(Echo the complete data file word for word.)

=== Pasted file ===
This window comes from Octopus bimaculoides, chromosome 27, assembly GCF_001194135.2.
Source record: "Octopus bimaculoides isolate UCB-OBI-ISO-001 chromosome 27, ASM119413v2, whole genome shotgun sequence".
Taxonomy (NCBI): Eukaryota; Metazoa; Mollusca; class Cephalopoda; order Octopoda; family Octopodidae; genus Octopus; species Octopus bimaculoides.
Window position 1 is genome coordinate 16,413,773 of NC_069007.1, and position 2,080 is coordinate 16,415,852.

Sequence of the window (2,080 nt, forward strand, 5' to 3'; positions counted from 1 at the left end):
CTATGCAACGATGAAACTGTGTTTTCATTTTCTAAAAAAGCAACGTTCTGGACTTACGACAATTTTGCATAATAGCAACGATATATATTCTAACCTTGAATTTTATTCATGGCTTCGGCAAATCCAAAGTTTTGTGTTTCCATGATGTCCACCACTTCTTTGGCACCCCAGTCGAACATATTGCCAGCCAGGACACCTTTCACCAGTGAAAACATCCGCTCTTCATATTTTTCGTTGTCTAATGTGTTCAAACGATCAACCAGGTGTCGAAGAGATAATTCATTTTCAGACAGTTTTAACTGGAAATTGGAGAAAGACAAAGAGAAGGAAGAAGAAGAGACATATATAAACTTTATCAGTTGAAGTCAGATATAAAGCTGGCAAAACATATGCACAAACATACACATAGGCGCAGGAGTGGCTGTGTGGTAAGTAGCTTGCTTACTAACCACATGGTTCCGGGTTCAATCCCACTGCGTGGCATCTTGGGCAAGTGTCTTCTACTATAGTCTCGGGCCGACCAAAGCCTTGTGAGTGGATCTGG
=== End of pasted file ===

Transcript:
This window comes from Octopus bimaculoides, chromosome 27, assembly GCF_001194135.2.
Source record: "Octopus bimaculoides isolate UCB-OBI-ISO-001 chromosome 27, ASM119413v2, whole genome shotgun sequence".
Taxonomy (NCBI): Eukaryota; Metazoa; Mollusca; class Cephalopoda; order Octopoda; family Octopodidae; genus Octopus; species Octopus bimaculoides.
Window position 1 is genome coordinate 16,413,773 of NC_069007.1, and position 2,080 is coordinate 16,415,852.

Sequence of the window (2,080 nt, forward strand, 5' to 3'; positions counted from 1 at the left end):
CTATGCAACGATGAAACTGTGTTTTCATTTTCTAAAAAAGCAACGTTCTGGACTTACGACAATTTTGCATAATAGCAACGATATATATTCTAACCTTGAATTTTATTCATGGCTTCGGCAAATCCAAAGTTTTGTGTTTCCATGATGTCCACCACTTCTTTGGCACCCCAGTCGAACATATTGCCAGCCAGGACACCTTTCACCAGTGAAAACATCCGCTCTTCATATTTTTCGTTGTCTAATGTGTTCAAACGATCAACCAGGTGTCGAAGAGATAATTCATTTTCAGACAGTTTTAACTGGAAATTGGAGAAAGACAAAGAGAAGGAAGAAGAAGAGACATATATAAACTTTATCAGTTGAAGTCAGATATAAAGCTGGCAAAACATATGCACAAACATACACATAGGCGCAGGAGTGGCTGTGTGGTAAGTAGCTTGCTTACTAACCACATGGTTCCGGGTTCAATCCCACTGCGTGGCATCTTGGGCAAGTGTCTTCTACTATAGTCTCGGGCCGACCAAAGCCTTGTGAGTGGATCTGG